It’s a wait made worthwhile. After the blood, sweat, and tears of production, David Branin and Karen Worden (the Dynamic Duo of Indie Film that comprise Film Courage) brought Goodbye Promise to life at the Downtown Independent in Los Angeles on June 1st. The premier brought out strong supporters of indie film and those that appreciate the finer points of storytelling through filmmaking. I happen to fall under both categories, and my six hour drive from Gilbert, Arizona to catch the premiere was definitely worth the journey.
The last film I saw directed by David Branin was Night Before the Wedding. A gritty and real film in its own right, the only common thread between Wedding and Promise that stood out to me was the “realness” of what was portrayed.
Goodbye Promise follows Matt who has moved out to LA to “make it” as an actor. He’s given himself seven years to become a working actor and only days mark the anniversary of his promise to make it or quit by that time. What seems to be a race against the seven year deadline slowly and grandly blossoms in to an elegant and rich bouquet of friendships born and lives touched by Matt during his years in LA. At the core of Goodbye Promise is a message that one can staunchly stick to a goal for the sake of being professional or practical, but passion that is all consuming, even if it slowly bubbles under the surface, will always reign supreme.
Matt’s “goodbyes” to various friends and colleagues seem more like he is seeking some assurance that he has made the right decision in choosing to leave acting after his seven years of less-than-stellar results. Gregor Collins (who also co-wrote and produced) in his best role yet, admirably and convincingly weaves a tale of an actor who has loved, who has lost, who has tried and struggled, and still has so much to give to the industry if only given the chance. His portrayal of Matt is real, gritty, lovable, humorous, touching and above all, true to its heart. Some of the things that happen to Matt in the film could certainly be the experience of any actor or actress who tries to tackle Tinseltown. But what makes these experiences shine is the way Gregor interacts with his co-stars. At no time during Goodbye Promise does the viewer feel that they are anything other than a fly on the wall hanging on every interaction between Matt and those to whom he is saying goodbye.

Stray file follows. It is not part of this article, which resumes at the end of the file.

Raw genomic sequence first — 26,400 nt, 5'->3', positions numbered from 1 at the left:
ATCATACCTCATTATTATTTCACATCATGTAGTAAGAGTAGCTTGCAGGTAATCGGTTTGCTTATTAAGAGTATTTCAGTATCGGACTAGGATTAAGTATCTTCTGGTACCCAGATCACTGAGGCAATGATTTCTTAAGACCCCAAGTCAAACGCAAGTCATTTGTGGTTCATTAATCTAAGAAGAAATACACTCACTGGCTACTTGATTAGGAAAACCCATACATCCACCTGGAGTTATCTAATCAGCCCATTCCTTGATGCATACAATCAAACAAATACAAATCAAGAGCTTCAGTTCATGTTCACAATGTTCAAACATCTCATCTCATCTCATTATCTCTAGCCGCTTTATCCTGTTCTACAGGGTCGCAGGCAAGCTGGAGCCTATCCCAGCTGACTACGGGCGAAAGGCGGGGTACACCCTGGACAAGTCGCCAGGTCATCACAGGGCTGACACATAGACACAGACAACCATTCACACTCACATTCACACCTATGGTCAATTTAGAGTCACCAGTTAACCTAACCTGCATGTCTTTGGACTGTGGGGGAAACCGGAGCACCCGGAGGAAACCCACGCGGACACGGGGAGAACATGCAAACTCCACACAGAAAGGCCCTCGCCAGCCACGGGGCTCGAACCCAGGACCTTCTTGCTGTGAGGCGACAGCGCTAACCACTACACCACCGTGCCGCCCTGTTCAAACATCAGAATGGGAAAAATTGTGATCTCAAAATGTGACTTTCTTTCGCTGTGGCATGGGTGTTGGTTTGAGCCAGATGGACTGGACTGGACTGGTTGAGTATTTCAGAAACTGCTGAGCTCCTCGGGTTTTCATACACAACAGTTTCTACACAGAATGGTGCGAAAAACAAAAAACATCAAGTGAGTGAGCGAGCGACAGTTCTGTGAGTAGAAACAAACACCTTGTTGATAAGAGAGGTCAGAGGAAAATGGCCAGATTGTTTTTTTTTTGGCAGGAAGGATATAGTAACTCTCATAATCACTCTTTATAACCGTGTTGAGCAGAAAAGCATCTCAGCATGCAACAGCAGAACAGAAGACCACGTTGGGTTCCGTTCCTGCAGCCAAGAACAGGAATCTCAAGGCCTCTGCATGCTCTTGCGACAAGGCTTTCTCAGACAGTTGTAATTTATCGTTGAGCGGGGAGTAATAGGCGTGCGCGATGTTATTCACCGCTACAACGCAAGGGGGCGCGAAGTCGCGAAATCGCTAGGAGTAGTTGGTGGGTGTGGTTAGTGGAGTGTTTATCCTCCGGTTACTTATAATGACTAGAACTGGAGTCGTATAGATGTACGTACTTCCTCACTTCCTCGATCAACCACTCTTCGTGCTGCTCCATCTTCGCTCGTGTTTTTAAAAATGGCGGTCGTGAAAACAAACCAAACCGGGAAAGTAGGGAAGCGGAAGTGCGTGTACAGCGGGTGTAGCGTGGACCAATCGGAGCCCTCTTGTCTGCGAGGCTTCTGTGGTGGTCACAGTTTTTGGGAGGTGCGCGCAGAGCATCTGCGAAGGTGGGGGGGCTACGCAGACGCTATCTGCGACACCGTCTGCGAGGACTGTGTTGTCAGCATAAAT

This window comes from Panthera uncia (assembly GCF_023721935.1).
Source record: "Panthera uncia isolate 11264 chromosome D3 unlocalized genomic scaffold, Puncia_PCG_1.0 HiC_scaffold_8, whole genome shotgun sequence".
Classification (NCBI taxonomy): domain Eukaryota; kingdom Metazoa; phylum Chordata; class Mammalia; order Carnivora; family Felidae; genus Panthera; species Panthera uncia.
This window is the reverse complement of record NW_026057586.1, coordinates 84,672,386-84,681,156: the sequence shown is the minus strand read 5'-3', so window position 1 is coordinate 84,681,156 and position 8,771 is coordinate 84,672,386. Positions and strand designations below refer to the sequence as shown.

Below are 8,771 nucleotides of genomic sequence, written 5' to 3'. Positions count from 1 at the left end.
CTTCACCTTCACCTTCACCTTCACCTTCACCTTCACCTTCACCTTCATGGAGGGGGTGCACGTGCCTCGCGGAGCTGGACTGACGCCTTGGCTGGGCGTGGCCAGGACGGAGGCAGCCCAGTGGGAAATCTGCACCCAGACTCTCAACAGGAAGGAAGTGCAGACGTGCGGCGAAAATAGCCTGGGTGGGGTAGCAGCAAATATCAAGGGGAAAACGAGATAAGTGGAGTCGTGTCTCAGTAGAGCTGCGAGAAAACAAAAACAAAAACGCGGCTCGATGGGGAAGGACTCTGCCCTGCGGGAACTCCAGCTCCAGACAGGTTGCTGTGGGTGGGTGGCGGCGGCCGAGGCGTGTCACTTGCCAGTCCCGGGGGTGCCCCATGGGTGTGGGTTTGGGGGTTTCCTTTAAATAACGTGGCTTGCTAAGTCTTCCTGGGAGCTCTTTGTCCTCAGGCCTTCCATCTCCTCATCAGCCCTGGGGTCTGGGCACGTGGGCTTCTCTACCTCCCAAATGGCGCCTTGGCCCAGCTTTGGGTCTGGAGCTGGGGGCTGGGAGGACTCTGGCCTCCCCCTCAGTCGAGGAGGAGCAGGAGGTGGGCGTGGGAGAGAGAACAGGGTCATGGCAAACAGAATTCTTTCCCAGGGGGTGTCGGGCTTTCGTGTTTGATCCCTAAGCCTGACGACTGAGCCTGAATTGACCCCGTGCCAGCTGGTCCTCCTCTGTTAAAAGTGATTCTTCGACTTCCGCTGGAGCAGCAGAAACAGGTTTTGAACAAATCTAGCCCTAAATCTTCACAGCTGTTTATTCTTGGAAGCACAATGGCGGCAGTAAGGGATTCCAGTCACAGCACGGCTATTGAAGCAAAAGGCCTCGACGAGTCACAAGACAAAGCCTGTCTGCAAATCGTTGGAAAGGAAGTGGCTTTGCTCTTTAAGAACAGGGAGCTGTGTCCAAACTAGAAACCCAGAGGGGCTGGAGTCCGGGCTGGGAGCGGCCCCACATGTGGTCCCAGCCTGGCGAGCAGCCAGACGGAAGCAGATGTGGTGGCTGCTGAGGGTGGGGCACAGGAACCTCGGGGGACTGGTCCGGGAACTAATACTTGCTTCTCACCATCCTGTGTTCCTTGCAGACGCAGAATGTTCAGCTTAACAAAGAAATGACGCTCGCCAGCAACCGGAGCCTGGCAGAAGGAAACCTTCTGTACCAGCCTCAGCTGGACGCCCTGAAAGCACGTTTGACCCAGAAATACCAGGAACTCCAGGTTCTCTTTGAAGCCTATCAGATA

Goodbye Promise had a number of genius moments that perhaps were not intended, or maybe they were. One moment in particular stood out as a benchmark. After many nights of sleeplessness at the hands of his noisy, party-throwing upstairs neighbor, Matt chases down his neighbor’s car to confront him and his “I don’t give a shit” antics. (In a bit of absolutely perfect casting, Johnny Giordano makes the character of Vincent an arrogantly beautiful performance.) The completely clever and hilarious scene is something straight out of an ‘Entourage’/’Seinfeld’ mash up. Matt and Vincent ultimately emerge as compadres via circumstance, each finding and accepting their common ground. (The obviously missing product placement by Nike is an example of one reason I love indie film–No company shoving their products down our throat….)
Astonishingly, Goodbye Promise was done almost entirely improv. Scriptless. Who does such a thing and can pull it off with such seamlessness? Director David Branin did with a dedicated group of actors, and did it brilliantly. Every bit of dialogue and action was believable. Even the city of LA itself took on its own character and plays a wicked, yet undeniably enticing lover, just as it does in real life to anyone trying to make it in show business.
Film Courage has shown it has the guts and the brawn to offer one of the most real and very clever looks at the life of a would-be actor in Goodbye Promise. This could have easily been a mainstream film with huge, A-list actors and Steven Soderbergh at the helm. However, it feels more real and honest as an indie film with Gregor Collins shining through in a way that is totally non-pretentious, nor contrived.
The COURAGE to make the FILM. Film Courage did all the right things with Goodbye Promise and delivered on their name. The courage to make it the best, the most believable, the most touching, poignant, engrossing or gritty. This is where true film is born. Kudos once again to David Branin, Karen Worden and a wonderful cast and small crew for providing a gem of a film and encouraging all other indie filmmakers, actors and production and support personnel to never deny their life’s passion.
Lynette Carrington is the Lifestyle Editor for Arizona Sports & Lifestyle Magazine and frequent contributor to various other lifestyle, entertainment and business publications across the United States and online. In the past she has been Manager and Publicist for internationally-known artist Ruby Mazur and currently is the Publicist for Actor, Anthony Ingruber. A life-long fan of film, she loves to support all forms of entertainment and covers the acting and support talent that continues to provide such a rich diversity in television, stage, music, art and film.